aws ecr get-login --no-include-email

When I run this command, I get back a response in the form of a ‘docker login’ command, with a very long password argument. The AWS tutorial says:

Run the docker login command that was returned in the previous step. This command provides an authorization token that is valid for 12 hours.

This makes sense. We now have a programmatic method for obtaining temporary credentials to our private AWS ECS Docker repository. Let’s see what happens when I copy-and-paste that command in PowerShell and run it:


Looks good. Now this PowerShell session should be authorized to deploy images to my AWS ECS repository for the next 12 hours.

Next step is to push my image to AWS. This is the (adjusted for me) command that the tutorial says to use:

docker push <aws-account-id>


After all the uploading is completed, it should look something like this:


In the AWS Management Console, I can see that my image appears in the list for my private repository:


Running the Docker Image on AWS

The Docker image has been pushed to my private AWS ECS image respository. Now what? How do I configure AWS to actually run the image?

The AWS “Docker Basics” tutorial has a “Next Steps” section at the bottom, that says:

After the image push is finished, you can use your image in your Amazon ECS task definitions, which you can use to run tasks with.

I think it’s weird that they frame this as “Next Steps”. What was the point of creating a Docker repository and uploading the image, if not to run it inside AWS? Anyway…

The tutorial provides a ‘task definition’, in JSON format, to associate with my Docker image. I have to tweak the provided definition to match my own image name and AWS account settings, so this is what I’ll use:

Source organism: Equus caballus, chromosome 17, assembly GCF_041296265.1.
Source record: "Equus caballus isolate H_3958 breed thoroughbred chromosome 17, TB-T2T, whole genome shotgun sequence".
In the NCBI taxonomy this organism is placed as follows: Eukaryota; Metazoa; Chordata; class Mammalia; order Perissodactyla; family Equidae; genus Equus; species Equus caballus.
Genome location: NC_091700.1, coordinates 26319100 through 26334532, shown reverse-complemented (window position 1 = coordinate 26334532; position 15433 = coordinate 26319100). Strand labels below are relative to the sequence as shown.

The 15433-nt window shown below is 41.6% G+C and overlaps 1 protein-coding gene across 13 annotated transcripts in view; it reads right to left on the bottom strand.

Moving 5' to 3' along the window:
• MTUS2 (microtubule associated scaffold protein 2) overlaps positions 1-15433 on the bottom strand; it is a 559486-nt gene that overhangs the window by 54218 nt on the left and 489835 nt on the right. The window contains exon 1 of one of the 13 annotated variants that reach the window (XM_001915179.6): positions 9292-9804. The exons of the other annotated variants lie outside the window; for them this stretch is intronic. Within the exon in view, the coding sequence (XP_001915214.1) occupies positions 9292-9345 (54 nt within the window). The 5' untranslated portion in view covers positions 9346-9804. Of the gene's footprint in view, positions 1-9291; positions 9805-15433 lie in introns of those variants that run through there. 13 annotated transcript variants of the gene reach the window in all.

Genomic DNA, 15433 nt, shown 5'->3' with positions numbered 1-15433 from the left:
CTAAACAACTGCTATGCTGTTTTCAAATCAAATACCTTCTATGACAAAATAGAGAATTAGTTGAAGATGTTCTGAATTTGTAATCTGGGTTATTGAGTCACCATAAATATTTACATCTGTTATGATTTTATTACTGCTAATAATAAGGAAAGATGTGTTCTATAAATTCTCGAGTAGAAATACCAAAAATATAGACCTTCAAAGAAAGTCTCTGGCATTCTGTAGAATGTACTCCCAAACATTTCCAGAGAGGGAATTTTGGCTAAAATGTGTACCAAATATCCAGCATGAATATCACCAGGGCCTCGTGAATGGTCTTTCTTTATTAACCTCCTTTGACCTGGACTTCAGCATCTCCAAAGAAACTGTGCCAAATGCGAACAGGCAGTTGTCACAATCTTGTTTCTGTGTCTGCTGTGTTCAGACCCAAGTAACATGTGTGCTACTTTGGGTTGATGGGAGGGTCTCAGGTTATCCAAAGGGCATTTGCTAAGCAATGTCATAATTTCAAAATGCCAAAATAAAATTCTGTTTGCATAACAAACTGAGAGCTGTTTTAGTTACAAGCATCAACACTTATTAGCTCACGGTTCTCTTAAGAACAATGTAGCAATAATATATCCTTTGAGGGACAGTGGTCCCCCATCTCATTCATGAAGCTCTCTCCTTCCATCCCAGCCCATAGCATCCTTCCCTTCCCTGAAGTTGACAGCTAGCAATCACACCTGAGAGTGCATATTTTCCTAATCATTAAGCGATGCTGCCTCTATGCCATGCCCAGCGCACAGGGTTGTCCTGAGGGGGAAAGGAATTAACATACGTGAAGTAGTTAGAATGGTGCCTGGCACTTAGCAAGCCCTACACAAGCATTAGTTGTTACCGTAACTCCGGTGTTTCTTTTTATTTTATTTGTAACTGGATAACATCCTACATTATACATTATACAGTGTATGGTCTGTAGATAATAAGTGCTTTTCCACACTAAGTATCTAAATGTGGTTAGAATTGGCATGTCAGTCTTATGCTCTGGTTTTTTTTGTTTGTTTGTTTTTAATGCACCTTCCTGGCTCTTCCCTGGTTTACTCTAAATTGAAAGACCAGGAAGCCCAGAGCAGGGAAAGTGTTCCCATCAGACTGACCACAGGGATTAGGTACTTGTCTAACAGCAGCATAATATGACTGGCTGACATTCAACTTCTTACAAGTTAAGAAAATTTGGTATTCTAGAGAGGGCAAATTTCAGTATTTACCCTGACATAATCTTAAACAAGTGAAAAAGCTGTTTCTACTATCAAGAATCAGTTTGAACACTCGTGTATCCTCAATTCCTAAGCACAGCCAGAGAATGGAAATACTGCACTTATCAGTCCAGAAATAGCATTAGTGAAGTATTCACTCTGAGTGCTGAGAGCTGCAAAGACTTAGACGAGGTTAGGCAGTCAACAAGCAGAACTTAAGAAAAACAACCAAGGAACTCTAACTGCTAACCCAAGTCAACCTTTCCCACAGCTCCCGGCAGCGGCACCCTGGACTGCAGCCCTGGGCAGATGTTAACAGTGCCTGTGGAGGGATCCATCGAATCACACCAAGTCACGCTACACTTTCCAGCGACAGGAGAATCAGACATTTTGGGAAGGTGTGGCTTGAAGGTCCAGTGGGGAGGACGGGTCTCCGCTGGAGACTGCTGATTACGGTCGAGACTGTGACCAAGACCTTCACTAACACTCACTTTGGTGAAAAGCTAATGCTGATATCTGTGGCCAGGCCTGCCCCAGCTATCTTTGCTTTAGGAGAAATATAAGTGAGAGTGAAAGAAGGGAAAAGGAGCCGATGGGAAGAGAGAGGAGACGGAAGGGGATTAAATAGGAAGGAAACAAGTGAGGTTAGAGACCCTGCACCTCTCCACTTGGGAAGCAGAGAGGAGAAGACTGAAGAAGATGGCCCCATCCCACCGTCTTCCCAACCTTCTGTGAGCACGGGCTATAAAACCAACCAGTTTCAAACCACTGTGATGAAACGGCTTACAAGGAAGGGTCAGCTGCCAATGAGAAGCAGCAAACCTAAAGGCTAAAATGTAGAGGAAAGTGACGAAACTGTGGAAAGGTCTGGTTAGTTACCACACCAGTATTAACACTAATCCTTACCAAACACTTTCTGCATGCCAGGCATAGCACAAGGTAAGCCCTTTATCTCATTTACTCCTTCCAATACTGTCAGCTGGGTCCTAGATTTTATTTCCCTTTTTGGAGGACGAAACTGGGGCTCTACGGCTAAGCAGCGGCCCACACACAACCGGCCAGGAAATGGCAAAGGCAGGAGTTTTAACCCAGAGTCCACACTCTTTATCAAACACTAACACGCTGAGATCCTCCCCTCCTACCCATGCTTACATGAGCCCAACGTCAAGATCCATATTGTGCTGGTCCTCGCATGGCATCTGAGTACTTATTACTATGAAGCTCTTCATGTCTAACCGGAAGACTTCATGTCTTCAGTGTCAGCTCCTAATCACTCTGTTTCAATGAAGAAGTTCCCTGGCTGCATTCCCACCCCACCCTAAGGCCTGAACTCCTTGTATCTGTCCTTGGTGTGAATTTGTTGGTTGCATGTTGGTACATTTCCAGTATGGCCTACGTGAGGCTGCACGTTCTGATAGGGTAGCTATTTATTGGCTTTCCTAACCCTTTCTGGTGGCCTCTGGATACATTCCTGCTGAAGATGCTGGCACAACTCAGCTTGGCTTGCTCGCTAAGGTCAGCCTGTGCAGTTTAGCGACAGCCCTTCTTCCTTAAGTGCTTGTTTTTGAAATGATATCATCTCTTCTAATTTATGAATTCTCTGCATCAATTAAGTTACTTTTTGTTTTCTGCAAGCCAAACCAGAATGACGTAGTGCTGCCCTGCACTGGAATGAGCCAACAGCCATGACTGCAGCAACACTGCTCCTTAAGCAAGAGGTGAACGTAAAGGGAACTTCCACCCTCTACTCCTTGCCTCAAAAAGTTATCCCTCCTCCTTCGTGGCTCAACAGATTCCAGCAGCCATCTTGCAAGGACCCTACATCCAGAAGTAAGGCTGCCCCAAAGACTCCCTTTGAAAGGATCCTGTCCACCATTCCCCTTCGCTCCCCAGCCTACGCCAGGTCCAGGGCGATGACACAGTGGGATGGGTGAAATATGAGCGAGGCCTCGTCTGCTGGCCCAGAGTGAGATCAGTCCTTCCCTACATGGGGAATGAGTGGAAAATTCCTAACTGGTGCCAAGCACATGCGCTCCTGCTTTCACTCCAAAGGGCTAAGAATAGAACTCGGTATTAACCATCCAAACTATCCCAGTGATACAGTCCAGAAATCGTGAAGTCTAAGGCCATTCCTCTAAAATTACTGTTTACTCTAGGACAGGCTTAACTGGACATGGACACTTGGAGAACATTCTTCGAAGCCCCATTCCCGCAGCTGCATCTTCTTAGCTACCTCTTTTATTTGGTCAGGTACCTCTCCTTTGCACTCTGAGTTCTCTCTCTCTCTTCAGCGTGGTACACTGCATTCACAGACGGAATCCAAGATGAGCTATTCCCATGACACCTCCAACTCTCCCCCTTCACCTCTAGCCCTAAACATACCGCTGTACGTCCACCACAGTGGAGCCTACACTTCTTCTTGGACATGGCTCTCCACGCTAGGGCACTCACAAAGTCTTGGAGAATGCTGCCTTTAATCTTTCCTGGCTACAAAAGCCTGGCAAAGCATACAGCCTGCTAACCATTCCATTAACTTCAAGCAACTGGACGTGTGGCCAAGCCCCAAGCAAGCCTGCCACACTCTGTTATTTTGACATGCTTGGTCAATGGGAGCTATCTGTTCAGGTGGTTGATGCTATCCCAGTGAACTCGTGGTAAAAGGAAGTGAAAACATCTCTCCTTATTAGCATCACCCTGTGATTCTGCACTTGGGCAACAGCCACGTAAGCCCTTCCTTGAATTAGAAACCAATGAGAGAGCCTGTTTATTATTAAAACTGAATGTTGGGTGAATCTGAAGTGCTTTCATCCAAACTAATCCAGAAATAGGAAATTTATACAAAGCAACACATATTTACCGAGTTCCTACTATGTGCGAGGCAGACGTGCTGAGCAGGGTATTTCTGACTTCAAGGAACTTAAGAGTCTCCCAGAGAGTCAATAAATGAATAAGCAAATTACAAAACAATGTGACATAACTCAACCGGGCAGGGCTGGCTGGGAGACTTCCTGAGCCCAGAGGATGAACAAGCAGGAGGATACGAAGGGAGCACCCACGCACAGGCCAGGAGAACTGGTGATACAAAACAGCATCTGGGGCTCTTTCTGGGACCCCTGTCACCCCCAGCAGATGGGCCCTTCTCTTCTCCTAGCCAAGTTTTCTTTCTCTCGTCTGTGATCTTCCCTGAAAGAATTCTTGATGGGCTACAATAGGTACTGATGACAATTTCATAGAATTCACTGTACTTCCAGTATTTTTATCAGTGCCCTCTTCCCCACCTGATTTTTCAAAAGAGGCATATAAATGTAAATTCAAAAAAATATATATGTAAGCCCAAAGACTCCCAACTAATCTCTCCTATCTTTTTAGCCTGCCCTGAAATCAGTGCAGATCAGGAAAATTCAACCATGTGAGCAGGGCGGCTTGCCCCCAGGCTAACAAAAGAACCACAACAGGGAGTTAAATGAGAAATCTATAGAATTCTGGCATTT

"family": "aws-hello-world",
 "containerDefinitions": [
 "name": "aws-hello-world",
 "image": "<aws-account-id>",
 "cpu": 10,
 "memory": 500,
 "portMappings": [
 "containerPort": 80,
 "hostPort": 80
 "entryPoint": [
 "essential": true

The tutorial says to put this into a text file named “hello-world-task-def.json”. I’m going to call mine aws-hello-world-task-def.json, in keeping with the naming that I’ve used up to this point.

These are the only files that have been created for this Docker tutorial

And now, the command that submits that JSON configuration to AWS and associates it with my uploaded Docker image:

aws ecs register-task-definition --cli-input-json file://aws-hello-world-task-def.json


This looks promising. The JSON-formatted response from AWS mirrors my submitted configuration. It also includes some placeholders for other settings that I didn’t provide, such as volumes and mount points.

If I go back to the AWS Management Console, I can see the new task definition.

The new task definition now appears in AWS

Next, the tutorial says:


Before you can run tasks in Amazon ECS, you need to launch container instances into a default cluster. For more information about how to set up and launch container instances, see Setting Up with Amazon ECS

Boooooo!! More set up tasks. 🙁

I’m going to end this post here. In the next post, I’ll cover the process of creating an AWS ECS Cluster, and using it to deploy the Docker image.